From the Interpretation Guide:
Interpretation Supply chain traceability
It is important for the integrity of products that appropriate traceability systems operate throughout the
supply chain. Therefore, sites must ensure that their raw material suppliers (excluding packaging
suppliers) have suitable traceability systems in operation. This assurance can be obtained from
certification, auditing or by directly testing traceability. Examples include:
• Where the raw material supplier is certificated to a GFSI-benchmarked standard – assessment of
traceability systems forms part of these audits and therefore no additional action is required to
comply with the requirements of this clause; however, a communication mechanism should be in
place, such that if the raw material supplier was no longer certificated, the site is made aware of this
• If the raw material supplier is audited by the site and the audit includes an assessment of the
traceability systems, this complies with the requirement of clause 3.9.3 as traceability has been
assessed. The audit should be repeated at least every 3 years.
• If supplier approval is based solely on a questionnaire with no additional testing of the traceability
system, additional traceability verification is required unless the raw material is a primary agricultural
product purchased directly from a farm or fishery, where additional testing of the traceability
systems is not mandatory. This verification could include, for example:
– A test of the raw material supplier’s traceability. For example, as part of the site’s traceability test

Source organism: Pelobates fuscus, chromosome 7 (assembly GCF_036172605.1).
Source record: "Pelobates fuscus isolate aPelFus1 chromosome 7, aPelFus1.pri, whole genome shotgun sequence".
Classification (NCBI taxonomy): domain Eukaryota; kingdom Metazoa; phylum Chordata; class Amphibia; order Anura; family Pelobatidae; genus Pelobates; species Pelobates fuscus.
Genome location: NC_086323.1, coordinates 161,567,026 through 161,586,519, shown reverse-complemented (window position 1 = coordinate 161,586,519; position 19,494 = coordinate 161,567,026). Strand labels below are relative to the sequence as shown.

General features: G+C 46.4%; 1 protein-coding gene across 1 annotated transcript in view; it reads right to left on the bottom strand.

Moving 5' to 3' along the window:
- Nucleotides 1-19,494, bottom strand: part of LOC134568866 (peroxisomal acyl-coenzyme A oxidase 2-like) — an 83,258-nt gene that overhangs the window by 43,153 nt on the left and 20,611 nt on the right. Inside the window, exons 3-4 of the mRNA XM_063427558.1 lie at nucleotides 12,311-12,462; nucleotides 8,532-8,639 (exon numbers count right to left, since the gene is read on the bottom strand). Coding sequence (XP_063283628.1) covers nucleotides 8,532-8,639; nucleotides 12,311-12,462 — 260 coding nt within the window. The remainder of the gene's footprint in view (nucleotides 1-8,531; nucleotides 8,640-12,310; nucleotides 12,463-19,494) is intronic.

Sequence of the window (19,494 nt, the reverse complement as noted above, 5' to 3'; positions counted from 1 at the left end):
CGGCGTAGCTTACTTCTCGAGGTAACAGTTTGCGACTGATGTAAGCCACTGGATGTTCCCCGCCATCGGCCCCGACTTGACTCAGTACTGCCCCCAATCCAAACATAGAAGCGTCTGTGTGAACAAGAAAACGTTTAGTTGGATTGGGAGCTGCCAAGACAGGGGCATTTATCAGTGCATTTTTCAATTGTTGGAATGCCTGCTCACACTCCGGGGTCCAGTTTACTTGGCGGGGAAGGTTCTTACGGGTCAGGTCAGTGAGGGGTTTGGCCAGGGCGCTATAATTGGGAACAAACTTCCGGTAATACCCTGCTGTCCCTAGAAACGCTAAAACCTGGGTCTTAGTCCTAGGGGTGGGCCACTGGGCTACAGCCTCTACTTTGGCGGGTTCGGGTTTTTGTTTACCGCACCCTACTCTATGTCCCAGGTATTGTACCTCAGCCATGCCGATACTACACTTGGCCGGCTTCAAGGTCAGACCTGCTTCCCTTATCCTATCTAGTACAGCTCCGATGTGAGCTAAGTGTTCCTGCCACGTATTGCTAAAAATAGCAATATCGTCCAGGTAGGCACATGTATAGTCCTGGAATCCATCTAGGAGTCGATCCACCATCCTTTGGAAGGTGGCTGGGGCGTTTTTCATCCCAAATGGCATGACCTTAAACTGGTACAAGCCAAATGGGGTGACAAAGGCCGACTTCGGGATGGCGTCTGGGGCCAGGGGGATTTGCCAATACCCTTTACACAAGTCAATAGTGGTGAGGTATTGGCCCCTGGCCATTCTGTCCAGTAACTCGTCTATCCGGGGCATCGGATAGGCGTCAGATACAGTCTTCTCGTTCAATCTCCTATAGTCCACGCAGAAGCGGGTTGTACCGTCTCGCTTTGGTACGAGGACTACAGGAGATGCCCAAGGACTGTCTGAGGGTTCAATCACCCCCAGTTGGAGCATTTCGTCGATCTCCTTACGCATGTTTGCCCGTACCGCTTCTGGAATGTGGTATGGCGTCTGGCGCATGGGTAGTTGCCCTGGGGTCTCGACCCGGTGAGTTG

(refer to clause 3.9.2) a relevant ingredient is highlighted. The ingredient and batch details for the
material are forwarded to the supplier to enable them to complete the traceability test for the
specific batch of raw materials and forward the relevant records back to the site.
– A worked example from the raw material supplier, which clearly shows how the traceability works.
– A detailed description of the traceability system, provided by the raw material supplier.
Information received during the traceability verification should be incorporated into the supplier
approval process (clause 220.127.116.11).
Traceability verification is a requirement for each raw material supplier. Therefore, any traceability test
(i.e. because the supplier approval is based solely on a questionnaire) should be designed to test the
raw material supplier’s systems and not to trace every single material they produce. Where a site
purchases multiple ingredients from the same raw material supplier, it is not a requirement to complete
a traceability test for every single ingredient purchased, only to complete the traceability test for each
supplier from which ingredients are purchased.
The frequency of the traceability verification should link to the supplier approval programme; that is, the
traceability is verified on fist approval of the supplier, and then at least every 3 years.
During the BRC audit, the auditor will not undertake a test of raw material suppliers’ traceability systems
but will review the site’s processes and the information received from their raw material suppliers
So, bottom line, there are several accepted ways to document your suppliers traceability program.